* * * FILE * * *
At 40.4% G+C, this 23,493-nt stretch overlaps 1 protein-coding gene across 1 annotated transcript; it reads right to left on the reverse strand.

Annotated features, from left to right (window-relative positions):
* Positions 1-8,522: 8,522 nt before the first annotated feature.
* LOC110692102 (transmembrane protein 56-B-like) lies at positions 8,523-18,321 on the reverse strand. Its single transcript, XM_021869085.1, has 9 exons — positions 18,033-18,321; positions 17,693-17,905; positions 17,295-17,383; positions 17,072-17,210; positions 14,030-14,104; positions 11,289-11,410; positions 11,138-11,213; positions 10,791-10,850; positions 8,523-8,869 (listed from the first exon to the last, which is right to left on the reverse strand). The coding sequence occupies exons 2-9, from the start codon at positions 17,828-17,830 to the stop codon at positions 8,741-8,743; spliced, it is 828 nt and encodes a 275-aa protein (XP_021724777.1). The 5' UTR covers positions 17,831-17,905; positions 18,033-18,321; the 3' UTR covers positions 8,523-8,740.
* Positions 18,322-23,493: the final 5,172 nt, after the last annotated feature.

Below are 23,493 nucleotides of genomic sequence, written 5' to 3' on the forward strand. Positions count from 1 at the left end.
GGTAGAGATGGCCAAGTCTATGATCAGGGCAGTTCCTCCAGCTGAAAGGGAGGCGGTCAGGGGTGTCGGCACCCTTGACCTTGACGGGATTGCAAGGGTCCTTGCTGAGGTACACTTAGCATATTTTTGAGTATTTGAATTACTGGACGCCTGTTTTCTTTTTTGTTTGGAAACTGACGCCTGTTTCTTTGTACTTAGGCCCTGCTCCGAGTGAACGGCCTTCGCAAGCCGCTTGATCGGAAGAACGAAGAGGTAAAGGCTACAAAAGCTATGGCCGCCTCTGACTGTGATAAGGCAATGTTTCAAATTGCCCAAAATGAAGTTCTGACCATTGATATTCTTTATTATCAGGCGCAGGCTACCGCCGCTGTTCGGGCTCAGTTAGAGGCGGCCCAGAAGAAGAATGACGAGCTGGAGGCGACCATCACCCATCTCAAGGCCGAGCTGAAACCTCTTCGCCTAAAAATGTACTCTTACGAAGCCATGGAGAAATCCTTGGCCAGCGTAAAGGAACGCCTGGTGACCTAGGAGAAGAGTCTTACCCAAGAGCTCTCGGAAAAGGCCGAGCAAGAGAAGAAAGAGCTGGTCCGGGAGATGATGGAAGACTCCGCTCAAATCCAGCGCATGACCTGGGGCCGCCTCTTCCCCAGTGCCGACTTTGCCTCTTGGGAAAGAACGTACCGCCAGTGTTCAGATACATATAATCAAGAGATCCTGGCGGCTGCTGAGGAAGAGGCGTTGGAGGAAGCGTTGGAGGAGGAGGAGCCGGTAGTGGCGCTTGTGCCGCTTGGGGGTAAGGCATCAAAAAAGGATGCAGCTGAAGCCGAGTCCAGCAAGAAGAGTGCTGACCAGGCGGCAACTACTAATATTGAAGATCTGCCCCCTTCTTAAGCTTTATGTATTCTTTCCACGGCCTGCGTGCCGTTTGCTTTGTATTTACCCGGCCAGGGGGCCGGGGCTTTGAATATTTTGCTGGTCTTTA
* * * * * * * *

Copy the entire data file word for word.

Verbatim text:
At 40.4% G+C, this 23,493-nt stretch overlaps 1 protein-coding gene across 1 annotated transcript; it reads right to left on the reverse strand.

Annotated features, from left to right (window-relative positions):
* Positions 1-8,522: 8,522 nt before the first annotated feature.
* LOC110692102 (transmembrane protein 56-B-like) lies at positions 8,523-18,321 on the reverse strand. Its single transcript, XM_021869085.1, has 9 exons — positions 18,033-18,321; positions 17,693-17,905; positions 17,295-17,383; positions 17,072-17,210; positions 14,030-14,104; positions 11,289-11,410; positions 11,138-11,213; positions 10,791-10,850; positions 8,523-8,869 (listed from the first exon to the last, which is right to left on the reverse strand). The coding sequence occupies exons 2-9, from the start codon at positions 17,828-17,830 to the stop codon at positions 8,741-8,743; spliced, it is 828 nt and encodes a 275-aa protein (XP_021724777.1). The 5' UTR covers positions 17,831-17,905; positions 18,033-18,321; the 3' UTR covers positions 8,523-8,740.
* Positions 18,322-23,493: the final 5,172 nt, after the last annotated feature.

Below are 23,493 nucleotides of genomic sequence, written 5' to 3' on the forward strand. Positions count from 1 at the left end.
GGTAGAGATGGCCAAGTCTATGATCAGGGCAGTTCCTCCAGCTGAAAGGGAGGCGGTCAGGGGTGTCGGCACCCTTGACCTTGACGGGATTGCAAGGGTCCTTGCTGAGGTACACTTAGCATATTTTTGAGTATTTGAATTACTGGACGCCTGTTTTCTTTTTTGTTTGGAAACTGACGCCTGTTTCTTTGTACTTAGGCCCTGCTCCGAGTGAACGGCCTTCGCAAGCCGCTTGATCGGAAGAACGAAGAGGTAAAGGCTACAAAAGCTATGGCCGCCTCTGACTGTGATAAGGCAATGTTTCAAATTGCCCAAAATGAAGTTCTGACCATTGATATTCTTTATTATCAGGCGCAGGCTACCGCCGCTGTTCGGGCTCAGTTAGAGGCGGCCCAGAAGAAGAATGACGAGCTGGAGGCGACCATCACCCATCTCAAGGCCGAGCTGAAACCTCTTCGCCTAAAAATGTACTCTTACGAAGCCATGGAGAAATCCTTGGCCAGCGTAAAGGAACGCCTGGTGACCTAGGAGAAGAGTCTTACCCAAGAGCTCTCGGAAAAGGCCGAGCAAGAGAAGAAAGAGCTGGTCCGGGAGATGATGGAAGACTCCGCTCAAATCCAGCGCATGACCTGGGGCCGCCTCTTCCCCAGTGCCGACTTTGCCTCTTGGGAAAGAACGTACCGCCAGTGTTCAGATACATATAATCAAGAGATCCTGGCGGCTGCTGAGGAAGAGGCGTTGGAGGAAGCGTTGGAGGAGGAGGAGCCGGTAGTGGCGCTTGTGCCGCTTGGGGGTAAGGCATCAAAAAAGGATGCAGCTGAAGCCGAGTCCAGCAAGAAGAGTGCTGACCAGGCGGCAACTACTAATATTGAAGATCTGCCCCCTTCTTAAGCTTTATGTATTCTTTCCACGGCCTGCGTGCCGTTTGCTTTGTATTTACCCGGCCAGGGGGCCGGGGCTTTGAATATTTTGCTGGTCTTTA